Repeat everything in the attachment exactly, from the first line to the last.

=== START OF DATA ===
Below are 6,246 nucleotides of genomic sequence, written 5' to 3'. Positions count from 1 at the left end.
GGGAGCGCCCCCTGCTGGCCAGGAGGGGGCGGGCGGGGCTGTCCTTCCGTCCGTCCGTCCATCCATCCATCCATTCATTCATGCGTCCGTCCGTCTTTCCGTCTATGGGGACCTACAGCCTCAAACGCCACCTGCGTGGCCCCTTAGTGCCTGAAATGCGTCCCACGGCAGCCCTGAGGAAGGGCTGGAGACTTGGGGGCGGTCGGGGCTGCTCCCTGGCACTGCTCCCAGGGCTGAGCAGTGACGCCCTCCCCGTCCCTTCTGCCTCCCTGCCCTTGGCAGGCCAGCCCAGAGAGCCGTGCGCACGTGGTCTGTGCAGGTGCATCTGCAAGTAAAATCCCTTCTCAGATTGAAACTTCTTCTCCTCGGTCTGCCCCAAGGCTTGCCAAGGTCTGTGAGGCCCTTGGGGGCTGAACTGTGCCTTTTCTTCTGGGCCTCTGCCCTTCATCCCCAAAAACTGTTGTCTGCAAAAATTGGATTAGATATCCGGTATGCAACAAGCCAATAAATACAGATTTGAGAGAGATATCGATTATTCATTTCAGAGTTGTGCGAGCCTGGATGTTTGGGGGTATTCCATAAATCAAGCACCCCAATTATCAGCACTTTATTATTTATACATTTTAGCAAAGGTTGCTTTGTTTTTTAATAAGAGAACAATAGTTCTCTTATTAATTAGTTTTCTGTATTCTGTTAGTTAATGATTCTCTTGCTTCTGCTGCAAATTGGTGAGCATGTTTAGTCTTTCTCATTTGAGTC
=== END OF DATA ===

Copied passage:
Below are 6,246 nucleotides of genomic sequence, written 5' to 3'. Positions count from 1 at the left end.
GGGAGCGCCCCCTGCTGGCCAGGAGGGGGCGGGCGGGGCTGTCCTTCCGTCCGTCCGTCCATCCATCCATCCATTCATTCATGCGTCCGTCCGTCTTTCCGTCTATGGGGACCTACAGCCTCAAACGCCACCTGCGTGGCCCCTTAGTGCCTGAAATGCGTCCCACGGCAGCCCTGAGGAAGGGCTGGAGACTTGGGGGCGGTCGGGGCTGCTCCCTGGCACTGCTCCCAGGGCTGAGCAGTGACGCCCTCCCCGTCCCTTCTGCCTCCCTGCCCTTGGCAGGCCAGCCCAGAGAGCCGTGCGCACGTGGTCTGTGCAGGTGCATCTGCAAGTAAAATCCCTTCTCAGATTGAAACTTCTTCTCCTCGGTCTGCCCCAAGGCTTGCCAAGGTCTGTGAGGCCCTTGGGGGCTGAACTGTGCCTTTTCTTCTGGGCCTCTGCCCTTCATCCCCAAAAACTGTTGTCTGCAAAAATTGGATTAGATATCCGGTATGCAACAAGCCAATAAATACAGATTTGAGAGAGATATCGATTATTCATTTCAGAGTTGTGCGAGCCTGGATGTTTGGGGGTATTCCATAAATCAAGCACCCCAATTATCAGCACTTTATTATTTATACATTTTAGCAAAGGTTGCTTTGTTTTTTAATAAGAGAACAATAGTTCTCTTATTAATTAGTTTTCTGTATTCTGTTAGTTAATGATTCTCTTGCTTCTGCTGCAAATTGGTGAGCATGTTTAGTCTTTCTCATTTGAGTC